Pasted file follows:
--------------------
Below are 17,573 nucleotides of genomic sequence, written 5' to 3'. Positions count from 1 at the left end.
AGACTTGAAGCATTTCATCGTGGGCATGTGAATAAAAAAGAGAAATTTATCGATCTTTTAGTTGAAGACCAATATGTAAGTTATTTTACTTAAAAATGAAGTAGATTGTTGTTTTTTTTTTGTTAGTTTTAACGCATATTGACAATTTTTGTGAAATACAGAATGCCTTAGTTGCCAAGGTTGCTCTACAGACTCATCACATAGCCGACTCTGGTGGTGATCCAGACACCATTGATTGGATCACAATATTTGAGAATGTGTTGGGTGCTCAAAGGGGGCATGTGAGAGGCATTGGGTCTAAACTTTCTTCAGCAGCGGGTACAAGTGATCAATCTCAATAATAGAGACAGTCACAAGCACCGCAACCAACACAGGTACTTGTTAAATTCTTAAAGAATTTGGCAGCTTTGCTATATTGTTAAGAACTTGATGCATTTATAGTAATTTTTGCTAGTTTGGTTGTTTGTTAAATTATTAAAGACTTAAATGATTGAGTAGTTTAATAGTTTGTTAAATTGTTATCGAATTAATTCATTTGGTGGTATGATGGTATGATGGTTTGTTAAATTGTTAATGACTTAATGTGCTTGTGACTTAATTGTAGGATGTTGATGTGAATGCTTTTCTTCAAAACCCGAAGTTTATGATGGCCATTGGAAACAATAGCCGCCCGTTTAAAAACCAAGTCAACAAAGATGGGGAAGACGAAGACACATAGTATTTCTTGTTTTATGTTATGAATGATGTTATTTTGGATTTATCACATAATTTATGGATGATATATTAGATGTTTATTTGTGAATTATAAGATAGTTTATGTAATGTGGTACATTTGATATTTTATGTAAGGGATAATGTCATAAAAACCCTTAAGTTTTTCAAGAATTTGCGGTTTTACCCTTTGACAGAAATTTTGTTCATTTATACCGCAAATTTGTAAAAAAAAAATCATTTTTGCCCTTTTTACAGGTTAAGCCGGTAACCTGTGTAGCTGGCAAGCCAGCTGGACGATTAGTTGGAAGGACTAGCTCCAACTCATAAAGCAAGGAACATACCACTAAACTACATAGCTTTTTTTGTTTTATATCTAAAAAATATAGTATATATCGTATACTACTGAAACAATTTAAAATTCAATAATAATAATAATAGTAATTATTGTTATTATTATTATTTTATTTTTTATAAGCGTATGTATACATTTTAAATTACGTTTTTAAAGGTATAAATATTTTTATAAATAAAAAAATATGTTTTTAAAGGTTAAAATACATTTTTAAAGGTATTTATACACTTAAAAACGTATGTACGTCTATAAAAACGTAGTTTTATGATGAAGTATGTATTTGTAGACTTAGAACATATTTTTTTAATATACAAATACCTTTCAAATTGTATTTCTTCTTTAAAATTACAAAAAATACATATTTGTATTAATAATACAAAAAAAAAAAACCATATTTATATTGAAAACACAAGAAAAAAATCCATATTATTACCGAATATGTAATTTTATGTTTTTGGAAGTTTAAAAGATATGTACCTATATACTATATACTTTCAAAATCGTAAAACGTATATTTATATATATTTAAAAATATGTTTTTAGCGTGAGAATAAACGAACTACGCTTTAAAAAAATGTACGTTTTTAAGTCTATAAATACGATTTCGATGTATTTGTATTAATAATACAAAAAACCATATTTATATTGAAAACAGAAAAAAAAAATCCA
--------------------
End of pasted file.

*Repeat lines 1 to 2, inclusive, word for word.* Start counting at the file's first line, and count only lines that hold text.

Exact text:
Below are 17,573 nucleotides of genomic sequence, written 5' to 3'. Positions count from 1 at the left end.
AGACTTGAAGCATTTCATCGTGGGCATGTGAATAAAAAAGAGAAATTTATCGATCTTTTAGTTGAAGACCAATATGTAAGTTATTTTACTTAAAAATGAAGTAGATTGTTGTTTTTTTTTTGTTAGTTTTAACGCATATTGACAATTTTTGTGAAATACAGAATGCCTTAGTTGCCAAGGTTGCTCTACAGACTCATCACATAGCCGACTCTGGTGGTGATCCAGACACCATTGATTGGATCACAATATTTGAGAATGTGTTGGGTGCTCAAAGGGGGCATGTGAGAGGCATTGGGTCTAAACTTTCTTCAGCAGCGGGTACAAGTGATCAATCTCAATAATAGAGACAGTCACAAGCACCGCAACCAACACAGGTACTTGTTAAATTCTTAAAGAATTTGGCAGCTTTGCTATATTGTTAAGAACTTGATGCATTTATAGTAATTTTTGCTAGTTTGGTTGTTTGTTAAATTATTAAAGACTTAAATGATTGAGTAGTTTAATAGTTTGTTAAATTGTTATCGAATTAATTCATTTGGTGGTATGATGGTATGATGGTTTGTTAAATTGTTAATGACTTAATGTGCTTGTGACTTAATTGTAGGATGTTGATGTGAATGCTTTTCTTCAAAACCCGAAGTTTATGATGGCCATTGGAAACAATAGCCGCCCGTTTAAAAACCAAGTCAACAAAGATGGGGAAGACGAAGACACATAGTATTTCTTGTTTTATGTTATGAATGATGTTATTTTGGATTTATCACATAATTTATGGATGATATATTAGATGTTTATTTGTGAATTATAAGATAGTTTATGTAATGTGGTACATTTGATATTTTATGTAAGGGATAATGTCATAAAAACCCTTAAGTTTTTCAAGAATTTGCGGTTTTACCCTTTGACAGAAATTTTGTTCATTTATACCGCAAATTTGTAAAAAAAAAATCATTTTTGCCCTTTTTACAGGTTAAGCCGGTAACCTGTGTAGCTGGCAAGCCAGCTGGACGATTAGTTGGAAGGACTAGCTCCAACTCATAAAGCAAGGAACATACCACTAAACTACATAGCTTTTTTTGTTTTATATCTAAAAAATATAGTATATATCGTATACTACTGAAACAATTTAAAATTCAATAATAATAATAATAGTAATTATTGTTATTATTATTATTTTATTTTTTATAAGCGTATGTATACATTTTAAATTACGTTTTTAAAGGTATAAATATTTTTATAAATAAAAAAATATGTTTTTAAAGGTTAAAATACATTTTTAAAGGTATTTATACACTTAAAAACGTATGTACGTCTATAAAAACGTAGTTTTATGATGAAGTATGTATTTGTAGACTTAGAACATATTTTTTTAATATACAAATACCTTTCAAATTGTATTTCTTCTTTAAAATTACAAAAAATACATATTTGTATTAATAATACAAAAAAAAAAAACCATATTTATATTGAAAACACAAGAAAAAAATCCATATTATTACCGAATATGTAATTTTATGTTTTTGGAAGTTTAAAAGATATGTACCTATATACTATATACTTTCAAAATCGTAAAACGTATATTTATATATATTTAAAAATATGTTTTTAGCGTGAGAATAAACGAACTACGCTTTAAAAAAATGTACGTTTTTAAGTCTATAAATACGATTTCGATGTATTTGTATTAATAATACAAAAAACCATATTTATATTGAAAACAGAAAAAAAAAATCCA